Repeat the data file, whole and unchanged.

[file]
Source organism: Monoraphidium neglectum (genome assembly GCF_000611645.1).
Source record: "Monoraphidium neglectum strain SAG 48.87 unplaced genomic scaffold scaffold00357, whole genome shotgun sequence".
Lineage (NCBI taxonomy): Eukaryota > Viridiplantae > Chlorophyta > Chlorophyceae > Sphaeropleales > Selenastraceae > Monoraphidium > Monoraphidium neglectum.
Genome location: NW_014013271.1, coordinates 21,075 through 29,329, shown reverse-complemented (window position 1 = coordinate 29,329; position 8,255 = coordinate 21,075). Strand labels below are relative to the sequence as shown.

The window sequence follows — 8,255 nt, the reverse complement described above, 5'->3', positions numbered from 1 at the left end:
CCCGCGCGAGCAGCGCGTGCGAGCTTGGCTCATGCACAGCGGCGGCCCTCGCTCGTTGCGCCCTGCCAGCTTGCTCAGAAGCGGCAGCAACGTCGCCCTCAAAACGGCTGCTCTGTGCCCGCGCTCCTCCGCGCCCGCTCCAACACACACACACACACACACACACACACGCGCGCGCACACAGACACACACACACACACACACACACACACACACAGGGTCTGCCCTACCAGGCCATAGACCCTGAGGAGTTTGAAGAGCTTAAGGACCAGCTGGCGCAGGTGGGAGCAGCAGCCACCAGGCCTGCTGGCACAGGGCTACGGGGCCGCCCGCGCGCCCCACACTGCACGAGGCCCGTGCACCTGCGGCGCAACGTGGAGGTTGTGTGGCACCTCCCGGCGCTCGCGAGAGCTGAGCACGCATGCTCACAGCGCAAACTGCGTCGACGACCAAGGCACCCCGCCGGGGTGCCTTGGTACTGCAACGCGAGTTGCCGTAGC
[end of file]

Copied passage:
Source organism: Monoraphidium neglectum (genome assembly GCF_000611645.1).
Source record: "Monoraphidium neglectum strain SAG 48.87 unplaced genomic scaffold scaffold00357, whole genome shotgun sequence".
Lineage (NCBI taxonomy): Eukaryota > Viridiplantae > Chlorophyta > Chlorophyceae > Sphaeropleales > Selenastraceae > Monoraphidium > Monoraphidium neglectum.
Genome location: NW_014013271.1, coordinates 21,075 through 29,329, shown reverse-complemented (window position 1 = coordinate 29,329; position 8,255 = coordinate 21,075). Strand labels below are relative to the sequence as shown.

The window sequence follows — 8,255 nt, the reverse complement described above, 5'->3', positions numbered from 1 at the left end:
CCCGCGCGAGCAGCGCGTGCGAGCTTGGCTCATGCACAGCGGCGGCCCTCGCTCGTTGCGCCCTGCCAGCTTGCTCAGAAGCGGCAGCAACGTCGCCCTCAAAACGGCTGCTCTGTGCCCGCGCTCCTCCGCGCCCGCTCCAACACACACACACACACACACACACACACGCGCGCGCACACAGACACACACACACACACACACACACACACACACAGGGTCTGCCCTACCAGGCCATAGACCCTGAGGAGTTTGAAGAGCTTAAGGACCAGCTGGCGCAGGTGGGAGCAGCAGCCACCAGGCCTGCTGGCACAGGGCTACGGGGCCGCCCGCGCGCCCCACACTGCACGAGGCCCGTGCACCTGCGGCGCAACGTGGAGGTTGTGTGGCACCTCCCGGCGCTCGCGAGAGCTGAGCACGCATGCTCACAGCGCAAACTGCGTCGACGACCAAGGCACCCCGCCGGGGTGCCTTGGTACTGCAACGCGAGTTGCCGTAGC